Kareem, a policeman of Palestinian descent, keeps an eye on 2006 World Pride protestors during a rally against Jerusalem’s Separation Wall. | MICHAEL LUONGO
It’s London’s special summer.
The world’s attention is on Britain’s capital city in a way it hasn’t been since the Empire’s glory days. Beginning in April of last year, in fact, from a royal wedding to Queen Elizabeth’s Diamond Jubilee to the Olympics, it’s just been one big party after another.
Among the celebrations was the third edition of World Pride, held the weekend of July 7, commemorating the 40th anniversary of London’s first gay rights march in 1972. Rain, money trouble, and scheduling changes were the main hiccups. London’s Tory Mayor Boris Johnson was also a thorn in the side of Peter Tatchell, arguably the United Kingdom’s most important LGBT activist and the main driver behind the event. The two volleyed harsh words in the days before World Pride.
Still, World Pride was a success. The march and rally went on; glittery drag queens and nearly naked men parading through the streets were the rainbow under England’s gray skies.
I would argue that, of course, a World Pride similar to the massive celebrations we’ve come to expect in major US cities would turn out to be a success. After all, the UK is one of the world’s most advanced nations when it comes to LGBT rights.
This is a complete contrast from the two prior World Prides — Rome in 2000 and Jerusalem in 2006. Those were real World Prides, endowed by political and religious circumstances with gravitas. Rain and verbal parries pale in comparison to the challenges those events faced.
World Pride was launched a dozen years ago with an ambitious agenda — to challenge organized religious dogma, the most deadly and dangerous obstacle LGBT people around the world face. From revolt against religion, World Pride has devolved into a circuit party.
And after London, where does World Pride head for its 2014 iteration? Toronto, Canada, probably the world’s most advanced country in its embrace of LGBT equality.
London? Toronto? Why bother?
Planning a global event aimed to change hearts, minds, social attitudes, and political realities in either city is a waste of resources when there are so many alternatives where tens of thousands of activists and the gatherings connected to World Pride — human rights and business conferences — could create true LGBT progress in places that rarely see such activism.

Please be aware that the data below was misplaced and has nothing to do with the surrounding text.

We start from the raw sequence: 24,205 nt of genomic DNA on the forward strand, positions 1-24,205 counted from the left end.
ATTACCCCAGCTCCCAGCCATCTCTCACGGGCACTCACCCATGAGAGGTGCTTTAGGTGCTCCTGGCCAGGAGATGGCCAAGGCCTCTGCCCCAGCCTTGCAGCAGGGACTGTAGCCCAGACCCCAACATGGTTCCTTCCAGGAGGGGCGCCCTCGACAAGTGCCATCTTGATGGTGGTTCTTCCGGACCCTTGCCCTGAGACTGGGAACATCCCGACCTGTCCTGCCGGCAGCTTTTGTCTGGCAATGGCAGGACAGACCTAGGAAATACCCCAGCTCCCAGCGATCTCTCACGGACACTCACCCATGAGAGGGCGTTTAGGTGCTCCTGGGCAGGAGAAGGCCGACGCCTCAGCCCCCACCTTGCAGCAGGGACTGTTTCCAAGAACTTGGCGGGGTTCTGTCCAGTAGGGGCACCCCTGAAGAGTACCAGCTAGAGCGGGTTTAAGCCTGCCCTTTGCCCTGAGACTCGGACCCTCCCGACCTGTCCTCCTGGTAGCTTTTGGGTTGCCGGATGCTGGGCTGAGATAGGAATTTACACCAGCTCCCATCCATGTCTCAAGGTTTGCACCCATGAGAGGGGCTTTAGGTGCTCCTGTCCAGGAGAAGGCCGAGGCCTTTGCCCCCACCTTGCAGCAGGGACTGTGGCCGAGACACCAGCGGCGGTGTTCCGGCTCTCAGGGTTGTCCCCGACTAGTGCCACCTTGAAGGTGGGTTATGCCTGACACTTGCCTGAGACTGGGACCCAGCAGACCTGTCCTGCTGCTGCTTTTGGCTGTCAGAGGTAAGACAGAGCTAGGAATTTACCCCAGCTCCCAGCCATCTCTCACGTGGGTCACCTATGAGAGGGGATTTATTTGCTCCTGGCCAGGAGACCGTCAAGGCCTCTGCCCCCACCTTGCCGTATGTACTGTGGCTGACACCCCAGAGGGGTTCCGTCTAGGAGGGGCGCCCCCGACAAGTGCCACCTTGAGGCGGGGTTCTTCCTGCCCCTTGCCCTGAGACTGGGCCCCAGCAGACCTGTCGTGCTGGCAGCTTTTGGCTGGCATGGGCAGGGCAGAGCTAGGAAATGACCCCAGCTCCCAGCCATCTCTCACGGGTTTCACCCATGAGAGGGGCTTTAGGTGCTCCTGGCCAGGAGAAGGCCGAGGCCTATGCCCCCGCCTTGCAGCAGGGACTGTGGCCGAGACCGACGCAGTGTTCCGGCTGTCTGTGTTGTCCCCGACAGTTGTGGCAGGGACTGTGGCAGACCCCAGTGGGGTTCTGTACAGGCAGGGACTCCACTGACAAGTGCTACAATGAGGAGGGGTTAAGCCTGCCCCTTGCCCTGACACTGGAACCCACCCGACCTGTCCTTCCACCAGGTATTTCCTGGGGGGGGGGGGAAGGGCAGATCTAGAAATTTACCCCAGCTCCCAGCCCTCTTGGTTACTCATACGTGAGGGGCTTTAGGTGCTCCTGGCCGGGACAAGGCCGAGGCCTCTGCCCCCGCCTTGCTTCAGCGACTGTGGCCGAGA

Rome’s World Pride was held during the Vatican’s Jubilee celebrations commemorating two millennia of worshipping Christ. The timing for World Pride in Rome could not have been better. Or worse. Which was the whole point.
As in the early Christian era, all roads would lead to Rome again. Millions of pilgrims, among them some of the world’s most conservative, religiously hateful people, would descend on the Eternal City.
This was the backdrop as Interpride, the organization behind World Pride, and Rome’s LGBT organization, Mario Mieli, and other groups strategized. As a journalist covering World Pride, each day was a drama-filled, passionate unknown — an opera worthy of Giuseppe Verdi. The challenges were manifold — a flip-flopping mayor who would whimsically offer and then rescind support; police and government officials who would swarm to events in an attempt to shut them down; and strident condemnations from Pope John Paul II. Throw in Italy’s everyday disorganization and bureaucracy, and it was hard to imagine the first World Pride could
And yet it did.
Rome’s World Pride created a dialogue that was missing in Italy. The temporary Gay Village created for the event helped give birth to new LGBT-owned businesses throughout Rome, enhancing the community’s visibility in the city. Queer political power increased, leading eventually to the election of transgender activist and singer Vladimir Luxuria to Italy's Parliament.
Most importantly, LGBT activists proved the Vatican could be defeated in its own hometown and in a year when it sought renewed glory.
But Rome was child’s play compared to Jerusalem. There, the fight was against all three major Abrahamic faiths — Christianity, Islam, and Judaism. If Rome’s challenge went back 2,000 years, this one had its roots almost 6,000 years ago.
World Pride had already been postponed from 2005, because of the tensions occasioned by Israel’s military pullout from Gaza. Then, in that year’s Jerusalem Pride, a knife-wielding Orthodox Jewish maniac rampaged through the crowd, stabbing participant Adam Russo and creating the fear violence would be repeated on a grand scale in 2006.
When, shortly after that, war broke out between Israel and Hezbollah militants in Lebanon, some religious and political leaders stepped up their criticism of Jerusalem Open House and its director Hagai El-Ad, World Pride’s local organizers, for going forward with what they viewed as a party while the nation’s soldiers were dying.